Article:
Local power bases rise from the ashes in Yemen

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Rafat al-Akhali: localised pockets of power are emerging

Viewed from outside, the war in Yemen is mainly a two-sided conflict between the “legitimate” government of President Hadi and the Houthi rebels backed by ex-President Saleh. But this fails to recognise the extent of Yemen’s fragmentation since the outbreak of war, a former government minister warned yesterday: the initial collapse of central government has been followed by the emergence of new — localised — power bases which cannot be ignored in any future peace efforts.

“This initial breakdown and then the gradual build-up of power in these different pockets is a trend that is not being captured yet, especially by the international community or the interventions of the special UN envoy,” Rafat al-Akhali told a meeting in London.

“Right now, the whole peace process is still designed for a two-sided conflict … There is no acknowledgment of the whole change in power structure at the local level. Until that is addressed we don’t see any end in sight.”

Akhali, who served briefly as minister for youth before the Houthis over-ran the capital, Sanaa, said the new centres of power had sprung up around governorates, and sometimes tribes, in areas where local sources of revenue allow them to function and impose relative calm.

Speaking during a discussion organised by the Oxford Gulf and Arabian Peninsula Studies Forum (OxGAPS), Akhali began by outlining the plan for a federal Yemen developed shortly before the war which was intended as a way of addressing the country’s governance problems and — hopefully — preserving national unity.

The plan (controversial at the time) lumped together Yemen’s governorates into six federal regions. These regions were largely an artificial construct and, in Akhali’s view, did not match people’s sense of identity.

One example of the resentment this caused was the proposed merging of two southern governorates, Hadramaut and al-Mahra:

“We saw the people of Hadramaut getting together in what became known as the Inclusive Hadramaut Conference, and they said ‘Hadramaut comes first’. And of course Mahra refused to join with Hadramaut. It was always known, even during the [pre-war] National Dialogue. Mahra said ‘No, we are Mahris, we do things our way.’ The same thing happened in Aden and the southern areas.”

Akhali continued:

“It was very clear that when this war happened and the breakdown of the state took place, identities followed this governorate level. In many cases it’s only at the tribal level, especially in the north. For example, the Kawlan tribe, which is one of the big tribes, got together and said nobody fights in Kawlan” — the Kawlan is a safe area.”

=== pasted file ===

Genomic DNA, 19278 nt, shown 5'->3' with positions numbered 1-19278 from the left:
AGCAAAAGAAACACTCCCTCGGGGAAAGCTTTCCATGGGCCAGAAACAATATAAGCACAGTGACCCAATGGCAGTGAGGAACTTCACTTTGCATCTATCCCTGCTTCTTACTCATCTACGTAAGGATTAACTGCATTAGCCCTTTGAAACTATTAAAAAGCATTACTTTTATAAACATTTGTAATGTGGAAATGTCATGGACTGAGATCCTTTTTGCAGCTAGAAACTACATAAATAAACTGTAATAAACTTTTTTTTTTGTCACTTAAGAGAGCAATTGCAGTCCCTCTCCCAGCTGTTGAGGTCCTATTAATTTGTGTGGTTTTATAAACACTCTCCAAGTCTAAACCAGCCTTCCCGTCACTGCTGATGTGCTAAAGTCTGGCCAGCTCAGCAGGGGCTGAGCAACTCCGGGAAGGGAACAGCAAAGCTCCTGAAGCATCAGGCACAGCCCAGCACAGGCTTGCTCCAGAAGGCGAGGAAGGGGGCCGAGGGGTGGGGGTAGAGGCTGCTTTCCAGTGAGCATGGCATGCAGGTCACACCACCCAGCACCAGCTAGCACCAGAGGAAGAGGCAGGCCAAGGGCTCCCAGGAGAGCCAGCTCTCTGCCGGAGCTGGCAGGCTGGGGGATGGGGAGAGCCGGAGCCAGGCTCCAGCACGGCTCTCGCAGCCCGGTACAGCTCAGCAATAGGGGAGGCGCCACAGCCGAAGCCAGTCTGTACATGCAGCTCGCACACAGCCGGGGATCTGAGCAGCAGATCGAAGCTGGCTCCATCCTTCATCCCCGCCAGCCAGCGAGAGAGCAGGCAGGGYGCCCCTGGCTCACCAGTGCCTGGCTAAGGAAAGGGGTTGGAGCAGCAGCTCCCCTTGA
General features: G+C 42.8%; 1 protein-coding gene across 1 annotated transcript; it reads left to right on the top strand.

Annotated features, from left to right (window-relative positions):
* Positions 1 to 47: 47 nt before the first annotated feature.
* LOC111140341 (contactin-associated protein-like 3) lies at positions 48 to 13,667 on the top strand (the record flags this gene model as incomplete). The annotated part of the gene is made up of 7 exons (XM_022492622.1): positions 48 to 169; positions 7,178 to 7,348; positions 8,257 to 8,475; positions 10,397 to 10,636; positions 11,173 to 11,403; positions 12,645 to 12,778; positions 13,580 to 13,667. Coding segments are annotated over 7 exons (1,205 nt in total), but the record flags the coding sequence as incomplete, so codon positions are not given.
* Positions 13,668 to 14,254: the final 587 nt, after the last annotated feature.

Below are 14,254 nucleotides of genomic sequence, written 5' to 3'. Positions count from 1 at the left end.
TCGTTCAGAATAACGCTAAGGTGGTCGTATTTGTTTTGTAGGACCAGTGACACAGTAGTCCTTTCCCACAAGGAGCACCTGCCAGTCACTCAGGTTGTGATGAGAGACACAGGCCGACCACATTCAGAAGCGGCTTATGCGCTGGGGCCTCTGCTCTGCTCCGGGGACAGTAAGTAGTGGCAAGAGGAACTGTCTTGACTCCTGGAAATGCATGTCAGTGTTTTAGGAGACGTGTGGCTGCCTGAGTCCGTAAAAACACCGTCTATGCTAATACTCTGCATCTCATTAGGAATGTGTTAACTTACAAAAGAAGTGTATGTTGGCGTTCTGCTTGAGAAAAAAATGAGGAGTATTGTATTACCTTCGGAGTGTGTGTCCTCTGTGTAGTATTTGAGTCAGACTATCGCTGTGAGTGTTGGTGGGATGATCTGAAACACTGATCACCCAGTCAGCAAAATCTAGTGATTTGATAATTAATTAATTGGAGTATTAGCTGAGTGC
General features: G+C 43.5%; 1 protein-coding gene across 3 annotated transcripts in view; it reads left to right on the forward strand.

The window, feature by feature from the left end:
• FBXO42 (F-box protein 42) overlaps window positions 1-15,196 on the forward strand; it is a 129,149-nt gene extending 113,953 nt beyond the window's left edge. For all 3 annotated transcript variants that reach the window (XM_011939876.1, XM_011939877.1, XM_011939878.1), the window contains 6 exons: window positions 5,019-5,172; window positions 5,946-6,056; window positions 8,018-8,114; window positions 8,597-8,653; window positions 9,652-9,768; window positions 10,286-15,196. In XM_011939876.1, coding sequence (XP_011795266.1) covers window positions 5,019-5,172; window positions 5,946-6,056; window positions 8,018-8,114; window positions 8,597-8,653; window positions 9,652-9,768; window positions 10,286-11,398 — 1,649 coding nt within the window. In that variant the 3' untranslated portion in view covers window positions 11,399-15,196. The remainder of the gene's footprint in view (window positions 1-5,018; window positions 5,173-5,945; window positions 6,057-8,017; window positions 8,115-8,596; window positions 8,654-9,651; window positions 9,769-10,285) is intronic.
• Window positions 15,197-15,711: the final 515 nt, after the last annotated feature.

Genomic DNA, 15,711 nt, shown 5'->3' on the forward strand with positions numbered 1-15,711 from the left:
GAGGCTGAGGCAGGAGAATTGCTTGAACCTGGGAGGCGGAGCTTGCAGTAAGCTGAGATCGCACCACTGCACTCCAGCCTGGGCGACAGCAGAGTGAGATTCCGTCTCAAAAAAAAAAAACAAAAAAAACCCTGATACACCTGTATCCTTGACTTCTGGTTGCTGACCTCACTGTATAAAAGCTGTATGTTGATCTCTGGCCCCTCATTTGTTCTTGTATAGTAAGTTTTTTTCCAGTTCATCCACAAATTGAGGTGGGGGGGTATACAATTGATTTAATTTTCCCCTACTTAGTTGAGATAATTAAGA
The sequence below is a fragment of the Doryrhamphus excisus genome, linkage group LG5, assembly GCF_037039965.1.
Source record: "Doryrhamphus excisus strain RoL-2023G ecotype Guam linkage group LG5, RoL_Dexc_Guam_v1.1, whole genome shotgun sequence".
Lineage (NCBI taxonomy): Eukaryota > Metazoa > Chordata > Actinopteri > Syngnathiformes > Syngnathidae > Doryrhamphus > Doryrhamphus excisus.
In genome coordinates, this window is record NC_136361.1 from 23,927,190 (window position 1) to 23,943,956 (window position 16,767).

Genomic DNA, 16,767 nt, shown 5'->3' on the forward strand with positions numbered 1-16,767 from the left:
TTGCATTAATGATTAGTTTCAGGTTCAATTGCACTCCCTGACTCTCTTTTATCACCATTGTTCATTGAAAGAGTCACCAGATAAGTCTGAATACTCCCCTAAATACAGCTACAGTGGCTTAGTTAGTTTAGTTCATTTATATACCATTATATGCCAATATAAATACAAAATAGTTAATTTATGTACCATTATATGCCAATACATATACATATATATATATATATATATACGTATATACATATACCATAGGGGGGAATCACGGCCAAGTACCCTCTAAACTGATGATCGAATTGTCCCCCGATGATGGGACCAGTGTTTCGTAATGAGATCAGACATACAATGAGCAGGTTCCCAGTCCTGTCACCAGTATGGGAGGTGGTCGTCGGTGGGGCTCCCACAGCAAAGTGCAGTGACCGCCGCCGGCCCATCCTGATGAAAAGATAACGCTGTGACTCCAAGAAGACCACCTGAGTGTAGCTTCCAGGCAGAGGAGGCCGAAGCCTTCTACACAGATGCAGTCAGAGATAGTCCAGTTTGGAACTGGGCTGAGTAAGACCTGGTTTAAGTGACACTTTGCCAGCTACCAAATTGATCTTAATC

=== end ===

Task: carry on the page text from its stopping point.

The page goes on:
One result of this is insularity. “You see a complete disconnect between the people in Sana’a for example, the people in Ta’izz, the people in Aden, in terms of how they much identify with the suffering of people in different governorates, how much they contribute to relief efforts,” he said.

Theatrical government

Meanwhile, at a national level, there is what Akhali describes as “theatrical government” — people acting as if they were in power when in reality they are not.

“That’s what we are increasingly seeing now … they continue issuing directives and things. We saw the prime minister going around in Hadramaut, in Mahra, in Aden establishing his projects and announcing these things. Hadi [the Saudi-backed “legitimate” president] is sitting in Riyadh making all these decrees and appointing ambassadors and deputy ministers and all that.”

In the midst of this vacuum, new power structures have emerged in small pockets where revenue resources are available. “That’s what everyone ought to focus on — this local level,” Akhali said. “Mahra is a good example, Hadramaut is another.”

In Marib, oil and gas resources have allowed Islah (the Yemeni equivalent of the Muslim Brotherhood) to develop a stronghold, and many of the party’s supporters have been moving there from other parts of Yemen.

“You see the same thing in Hadramaut with the port, which the governor quickly declared would no longer abide by Yemeni customs law. Right now, it’s a lump sum [payment] for any container that comes in, regardless of what’s in the container. And that money does not go anywhere in the [national]government, it goes directly to the governorate.”

Shipments of oil out of Hadramaut are a slightly different matter. In order to sell oil on the international market the Hadramis had to reach a deal with the government but it allows them to share in the revenues. But they are the fortunate ones. Akhali continued:

“In areas where there aren’t revenue streams — Taizz is a prime example — the conflict does not seem to have an end in sight, mostly because there is no single group that can control enough revenues to start exerting power. You have all these small groups here and there, all with kind of equal power, all relying mostly on petty tax that they collect from qat markets and very small levels of revenue, and then also support from the UAE and Saudi and others.”

Clearly, these little-noticed developments on the ground have major implications for any peace process.

Originally published at al-bab.com.

Former Middle East editor of the Guardian. Website: www.al-bab.com. Author of 'Arabs Without God'.

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